Defeating Dental Fears, Staying Calm at the Dentist

Dr. Miriam Franco, Psy.D.


Anxiety or the experience of fear going to the dentist and receiving dental treatment are leading factors for why people avoid dental care.  It is reported to be the fifth most common cause of anxiety (Agras et al, 1969) and is estimated to affect 9 to 15% of Americans.  Dentists report that it is a common problem and many practices have adopted either pharmacological interventions to ease anxiety or behavior modification techniques such as mindfulness approaches that incorporate deep body relaxation or a combination of both.
People with dental fear dread upcoming appointments or avoid them all together. With dental phobia, even if they know the fear is irrational, they still experience panic.  Typically, they only go to the dentist when their oral health has declined leading to complicated and traumatic treatment processes that further exacerbates and reconfirms their fears.  Thus, a vicious cycle is re-enforced if these patients are not managed therapeutically.
Some of the more common causes of dental fear and anxiety is fear of pain that may originate from an earlier dental experience, fear of injection, feelings of helplessness and loss of control, fear of gaging, and discomfort associated with loss of personal space associated with either lying back in the dental chair or sitting in the dental chair and having the dentist or hygienist working in such close proximity to their face.
Dental anxiety is often stimulated by sensory triggers and sensations in the mouth such as the smells of the dentist’s office, the sounds of the drill, the sights of needles, or sudden shifts in pressure or vibrations in the mouth as a result of dental work.  If the anxiety is untreated and not discussed adequately by the dentist or hygienist, feelings of betrayal and distrust can increase.
The most effective strategies for defeating dental fears and anxieties include 3 steps according to the American Dental Association.  The first is to have a frank discussion with your dentist so that your dental team can understand and adopt a supportive approach including signals, like raising your hand, if you need to take a break or if your pain intolerance becomes intolerable.  The second step requires frequent practice of distraction such as wearing headphones or learning to de-sensitize yourself by squeezing a stress ball or a fidget spinner in your hand and imagining a ‘happy place’.  The third step incorporates the practice of deep relaxation, breathing from the belly, and an imagery based body relaxation or body scan in which you imagine letting go of tension stored in your body.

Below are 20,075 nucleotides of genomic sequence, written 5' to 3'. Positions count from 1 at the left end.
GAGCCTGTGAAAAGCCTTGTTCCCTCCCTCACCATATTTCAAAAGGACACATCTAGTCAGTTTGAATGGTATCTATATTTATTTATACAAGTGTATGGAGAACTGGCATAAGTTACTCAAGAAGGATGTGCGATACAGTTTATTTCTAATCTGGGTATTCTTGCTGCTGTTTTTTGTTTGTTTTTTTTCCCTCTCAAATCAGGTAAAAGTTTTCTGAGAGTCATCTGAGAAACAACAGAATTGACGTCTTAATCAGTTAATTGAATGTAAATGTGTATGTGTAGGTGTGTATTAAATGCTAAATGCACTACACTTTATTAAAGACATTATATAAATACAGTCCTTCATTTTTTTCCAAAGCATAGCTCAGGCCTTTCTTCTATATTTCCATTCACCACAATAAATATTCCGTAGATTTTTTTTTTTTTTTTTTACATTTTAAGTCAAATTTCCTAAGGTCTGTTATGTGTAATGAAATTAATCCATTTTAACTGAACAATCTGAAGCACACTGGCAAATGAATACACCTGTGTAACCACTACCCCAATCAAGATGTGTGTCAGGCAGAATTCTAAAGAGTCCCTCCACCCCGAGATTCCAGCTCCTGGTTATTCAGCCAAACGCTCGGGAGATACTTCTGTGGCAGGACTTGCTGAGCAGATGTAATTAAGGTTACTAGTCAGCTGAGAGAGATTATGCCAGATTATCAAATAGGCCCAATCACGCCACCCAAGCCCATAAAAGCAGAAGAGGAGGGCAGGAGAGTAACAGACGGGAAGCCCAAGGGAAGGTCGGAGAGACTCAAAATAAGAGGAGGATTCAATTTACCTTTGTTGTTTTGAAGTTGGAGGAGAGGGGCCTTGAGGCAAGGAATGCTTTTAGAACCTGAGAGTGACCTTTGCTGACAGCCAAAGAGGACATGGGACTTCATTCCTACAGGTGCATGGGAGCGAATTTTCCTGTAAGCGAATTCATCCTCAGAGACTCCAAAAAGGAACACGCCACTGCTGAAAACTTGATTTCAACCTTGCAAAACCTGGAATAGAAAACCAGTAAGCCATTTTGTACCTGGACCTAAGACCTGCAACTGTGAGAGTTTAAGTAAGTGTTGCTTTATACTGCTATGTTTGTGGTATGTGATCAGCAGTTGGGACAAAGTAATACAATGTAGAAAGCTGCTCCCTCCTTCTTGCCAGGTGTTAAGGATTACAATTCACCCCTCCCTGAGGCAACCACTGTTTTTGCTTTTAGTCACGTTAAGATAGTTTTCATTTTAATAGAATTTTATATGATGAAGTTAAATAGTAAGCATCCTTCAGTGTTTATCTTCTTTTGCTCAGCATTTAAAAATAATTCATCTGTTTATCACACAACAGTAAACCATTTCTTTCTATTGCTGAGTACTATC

As a Guided Imagery specialist and psychotherapist, I have frequently worked with patients presenting with dental fear and anxiety.  I am impressed with the profound, positive effects Guided imagery offers these patients.  As a result of combining deep autogenic relaxation, distraction techniques that foster de-sensitization to phobic and sensory reactions and sensory-laden guided imagery exercises that allow people to imagine a safe place and images of people easy to love dental anxiety can be significantly reduced.
I have designed a Defeat Dental Fears, Staying Calm at the Dentist Guided Imagery intervention on my new app, ImageryWork that enables folks suffering from dental anxiety to practice deep relaxation, desensitization and sensory imagery to remain calm throughout the entire dental procedure.  Guided imagery is an extremely, effective, non-painful, inexpensive and easy mind-body technique people can practice in advance of dental appointments for best results and can also listen to in the waiting room and during dental procedures.
In my Defeat Dental Fear Guided Imagery track, major strategies recommended as best practices for dental anxiety by the American Dental Association, deep relaxation, diaphragmatic breathing, distraction, letting go of tension stored in the body (body scan) and imagining yourself in a safe relaxing place are all incorporated in this Guided Imagery intervention.
If you or a loved one suffer from dental anxiety, fears or phobia, or you’re a dentist or dental hygienist, check out my new Defeat Dental Fear Guided Imagery at ImageryWork and start smiling knowing you can now learn how to protect your teeth and your oral health.

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ImageryWork app

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